Saturday, December 18, 2004


I wonder if the conservative blogosphere ever tires of being wrong about everything...

Evening Thread

Have fun.

Afternoon Thread

Chat away.

Bobo's World

The demands of natalism:

KANSAS CITY, Missouri (Reuters) - A baby girl who was cut out of her murdered mother's womb and taken from the crime scene has been found alive in the possession of a Kansas woman who police charged with kidnapping resulting in death.
The motive for the bizarre crime remained unknown, investigators said on Friday, though local media in Kansas City reported that the alleged kidnapper had suffered a miscarriage.

Todd Graves, the U.S. Attorney in Kansas City, Missouri, released an affidavit detailing how computer sleuthing by FBI agents tracked down the baby to the town of Melvern in eastern Kansas where she was found in apparently healthy condition at the home of Kevin and Lisa Montgomery. Lisa Montgomery, 36, was named in federal kidnap-murder charges, which carry the death penalty.

Agents who made the arrest said Montgomery had told her husband that she had unexpectedly given birth. The couple has two older children but it was not clear from the document if she was also their mother.

Friday, December 17, 2004

Late Night

Chat away.

Friday Cat Blogging

More O'Reilly Fun

This might be his best one yet.


Big Media Matt has some good comments on social security:

Now if Sandy happens to die before retirement, this is quite true. But if Sandy makes it to retirement age, she's going to be faced with a problem under the Social Security abolition system. Let's say the market continues to grow nicely between now and then (in which case there would have been no need to change anything in the first place) so Sandy has a decent-sized nest egg. The problem is that Sandy doesn't know how long she's going to live, and if she lives a long time (as people increasingly do nowadays) may wind up outliving her investment. Under the current system, that's not a big problem -- she would have been guaranteed Social Security benefits proportional to the wages she used to earn for the rest of her life.
Abolition advocates say Sandy can solve this problem by buying an annuity from an insurance company. This is a sort of reverse life insurance that lets you hedge against longevity by converting your lump sum of savings into a guaranteed monthly benefit (just like today's Social Security). But if Sandy does this she won't have anything to pass on to Wynter after all, though Wynter will spend her working life paying taxes to repay the $2 trillion (plus interest) that Bush borrowed in order to finance the transition. Another major problem with the annuity proposal is that even if the market does perform well over the long run (it has in the past -- I should emphasize again that if it does in the future Social Security doesn't need any fixing), if Sandy happens to retire during a down year (and these happen pretty frequently, even in the context of long-term growth) then she'll be stuck with lower monthly benefits for the rest of her life.

I want to add that while any mandatory private savings plan is, to me, an abominably bad idea, whether it's just "abominable" or "super nuclear fuck abominable" will depend a great deal on the details of said plan. It's difficult of course to write about these details when the plan does not exactly exist. But, I'm not very optimistic that our media will be very up to the job once the magic plan is unveiled. They've been doing an admirable job screwing up the reporting on the details of a plan which has been around for quite some time now, so I don't expect them to get much beyond the press releases whenever the new plan is unveiled.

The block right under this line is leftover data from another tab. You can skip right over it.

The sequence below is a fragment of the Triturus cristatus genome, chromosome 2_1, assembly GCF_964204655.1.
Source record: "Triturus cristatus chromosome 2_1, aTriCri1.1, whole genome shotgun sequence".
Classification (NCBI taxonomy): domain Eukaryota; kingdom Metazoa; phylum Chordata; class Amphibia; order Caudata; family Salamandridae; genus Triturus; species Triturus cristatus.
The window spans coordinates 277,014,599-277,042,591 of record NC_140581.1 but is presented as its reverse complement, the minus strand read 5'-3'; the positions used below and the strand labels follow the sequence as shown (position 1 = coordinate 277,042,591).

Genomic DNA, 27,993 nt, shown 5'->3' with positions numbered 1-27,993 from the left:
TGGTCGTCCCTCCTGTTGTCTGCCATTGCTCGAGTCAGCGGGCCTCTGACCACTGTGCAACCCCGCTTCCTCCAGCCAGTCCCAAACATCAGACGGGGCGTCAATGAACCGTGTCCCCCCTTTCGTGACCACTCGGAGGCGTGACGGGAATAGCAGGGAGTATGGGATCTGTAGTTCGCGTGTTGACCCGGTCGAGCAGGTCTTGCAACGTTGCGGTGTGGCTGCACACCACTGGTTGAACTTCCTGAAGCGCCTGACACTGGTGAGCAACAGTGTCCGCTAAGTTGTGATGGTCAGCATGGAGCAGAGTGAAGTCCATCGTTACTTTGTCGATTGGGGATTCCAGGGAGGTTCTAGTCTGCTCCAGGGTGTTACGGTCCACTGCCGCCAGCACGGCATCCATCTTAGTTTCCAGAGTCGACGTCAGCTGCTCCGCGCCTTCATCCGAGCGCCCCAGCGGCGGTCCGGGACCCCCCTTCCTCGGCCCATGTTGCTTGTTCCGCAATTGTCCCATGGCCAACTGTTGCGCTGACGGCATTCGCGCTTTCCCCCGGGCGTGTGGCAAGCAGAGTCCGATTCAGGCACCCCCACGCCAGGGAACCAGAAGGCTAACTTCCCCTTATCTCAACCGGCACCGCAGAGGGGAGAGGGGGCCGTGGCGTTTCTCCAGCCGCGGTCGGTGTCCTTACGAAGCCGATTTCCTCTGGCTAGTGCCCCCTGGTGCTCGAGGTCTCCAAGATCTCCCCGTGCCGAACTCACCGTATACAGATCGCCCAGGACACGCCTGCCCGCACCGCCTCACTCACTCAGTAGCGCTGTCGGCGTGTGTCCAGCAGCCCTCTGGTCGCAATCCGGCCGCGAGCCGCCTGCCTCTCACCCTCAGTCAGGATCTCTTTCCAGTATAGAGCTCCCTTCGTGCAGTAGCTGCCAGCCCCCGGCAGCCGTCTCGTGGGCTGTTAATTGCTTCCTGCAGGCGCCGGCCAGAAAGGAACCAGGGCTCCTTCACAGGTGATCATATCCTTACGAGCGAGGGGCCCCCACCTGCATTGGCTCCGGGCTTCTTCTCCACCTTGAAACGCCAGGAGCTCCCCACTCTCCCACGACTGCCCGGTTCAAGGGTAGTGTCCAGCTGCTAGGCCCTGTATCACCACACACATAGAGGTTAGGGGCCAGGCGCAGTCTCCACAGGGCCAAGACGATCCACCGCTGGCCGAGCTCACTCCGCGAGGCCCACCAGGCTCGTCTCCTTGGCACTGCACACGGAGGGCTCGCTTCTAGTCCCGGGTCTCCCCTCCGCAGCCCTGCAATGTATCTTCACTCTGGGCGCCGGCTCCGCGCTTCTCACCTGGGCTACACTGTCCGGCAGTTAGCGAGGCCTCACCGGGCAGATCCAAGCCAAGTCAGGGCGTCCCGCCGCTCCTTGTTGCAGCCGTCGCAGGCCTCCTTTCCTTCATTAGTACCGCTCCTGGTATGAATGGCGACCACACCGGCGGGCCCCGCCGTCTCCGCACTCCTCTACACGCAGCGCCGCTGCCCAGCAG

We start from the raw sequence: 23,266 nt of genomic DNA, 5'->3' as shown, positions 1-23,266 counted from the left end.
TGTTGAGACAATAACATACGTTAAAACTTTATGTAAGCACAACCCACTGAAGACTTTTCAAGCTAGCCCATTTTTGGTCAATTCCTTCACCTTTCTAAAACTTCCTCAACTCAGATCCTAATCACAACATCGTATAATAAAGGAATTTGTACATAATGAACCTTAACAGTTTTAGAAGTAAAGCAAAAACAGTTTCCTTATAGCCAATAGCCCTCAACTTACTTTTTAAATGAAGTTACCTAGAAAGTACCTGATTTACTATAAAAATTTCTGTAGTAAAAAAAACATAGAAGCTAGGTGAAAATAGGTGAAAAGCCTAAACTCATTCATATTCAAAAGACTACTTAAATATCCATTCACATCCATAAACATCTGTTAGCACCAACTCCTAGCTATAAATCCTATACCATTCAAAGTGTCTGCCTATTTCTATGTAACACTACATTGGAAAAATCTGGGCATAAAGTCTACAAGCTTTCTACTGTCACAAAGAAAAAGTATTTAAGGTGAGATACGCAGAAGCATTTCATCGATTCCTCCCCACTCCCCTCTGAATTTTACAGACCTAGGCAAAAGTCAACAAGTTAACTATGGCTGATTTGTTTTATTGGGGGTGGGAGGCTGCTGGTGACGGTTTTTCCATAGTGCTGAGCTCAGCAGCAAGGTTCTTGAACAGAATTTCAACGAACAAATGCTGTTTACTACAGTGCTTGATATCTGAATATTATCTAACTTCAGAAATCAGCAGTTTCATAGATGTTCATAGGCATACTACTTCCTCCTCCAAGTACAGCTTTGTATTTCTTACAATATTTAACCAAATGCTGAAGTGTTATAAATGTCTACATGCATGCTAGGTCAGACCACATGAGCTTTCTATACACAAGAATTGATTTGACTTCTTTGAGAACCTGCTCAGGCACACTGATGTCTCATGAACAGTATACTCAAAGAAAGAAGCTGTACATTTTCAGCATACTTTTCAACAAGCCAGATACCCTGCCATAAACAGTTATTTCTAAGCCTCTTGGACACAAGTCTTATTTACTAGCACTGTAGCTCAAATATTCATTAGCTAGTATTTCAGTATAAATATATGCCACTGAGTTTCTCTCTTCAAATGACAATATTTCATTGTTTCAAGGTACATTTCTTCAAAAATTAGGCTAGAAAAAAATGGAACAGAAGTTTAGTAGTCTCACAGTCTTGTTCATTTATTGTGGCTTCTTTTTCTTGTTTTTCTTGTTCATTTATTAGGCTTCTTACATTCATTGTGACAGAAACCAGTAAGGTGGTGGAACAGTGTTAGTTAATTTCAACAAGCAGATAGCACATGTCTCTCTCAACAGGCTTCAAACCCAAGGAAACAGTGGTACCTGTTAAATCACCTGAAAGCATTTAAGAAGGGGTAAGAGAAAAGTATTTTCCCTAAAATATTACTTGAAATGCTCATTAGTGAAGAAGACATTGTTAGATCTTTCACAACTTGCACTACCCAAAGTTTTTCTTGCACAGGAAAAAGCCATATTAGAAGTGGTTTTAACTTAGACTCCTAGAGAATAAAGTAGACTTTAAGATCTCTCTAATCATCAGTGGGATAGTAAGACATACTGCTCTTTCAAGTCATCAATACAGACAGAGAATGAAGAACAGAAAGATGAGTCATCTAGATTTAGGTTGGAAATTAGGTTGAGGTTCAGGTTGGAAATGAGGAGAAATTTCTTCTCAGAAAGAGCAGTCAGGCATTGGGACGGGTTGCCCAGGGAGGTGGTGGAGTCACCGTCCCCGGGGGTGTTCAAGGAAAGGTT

Wall of Hacks

Roger Ailes needs some help.

Morning Thread

Chat away.

Thursday, December 16, 2004

Kerik's Withdrawal Letter

Succumbing to pressure, the White House has posted it up.

Just Imagine

How much fun the press could have had during the Bush campaign, where our boy Bernie was frequently by his side, if they hadn't been too busy peddling false Kerry quotes...


September 16, 2000 NY Daily News:

A homeless woman lying on the ramp of an upper East Side parking garage was crushed to death early yesterday when she was run over by a mammoth sport utility vehicle, police said.

The driver, real estate executive Anthony Bergamo, told investigators he did not see the woman from his driver's seat.

Bergamo was driving a 5,770-pound Ford Expedition.

Medics pronounced the unidentified woman dead at the scene.

An autopsy determined that she died of crushing injuries to her chest, said a spokeswoman for the city medical examiner.

The death was ruled accidental and Bergamo, 54, who manages the Milford Plaza hotel in Times Square for its owner, real estate magnate Howard Milstein, was not charged.

Who was police commissioner then? Why, Bernard Kerik. And who is Anthony Bergamo? Oh, THAT Anthony Bergamo...

Rescue workers were combing through the World Trade Center rubble around the clock when Mr. Kerik called Anthony Bergamo, a well-connected vice chairman of the Milstein family real estate company and a police buff, and asked for help finding a place for the workers to rest during breaks, the executive said.

The family owned Liberty View, a 28-story yellow brick tower two blocks southwest of the trade center at the corner of West Street and Third Place.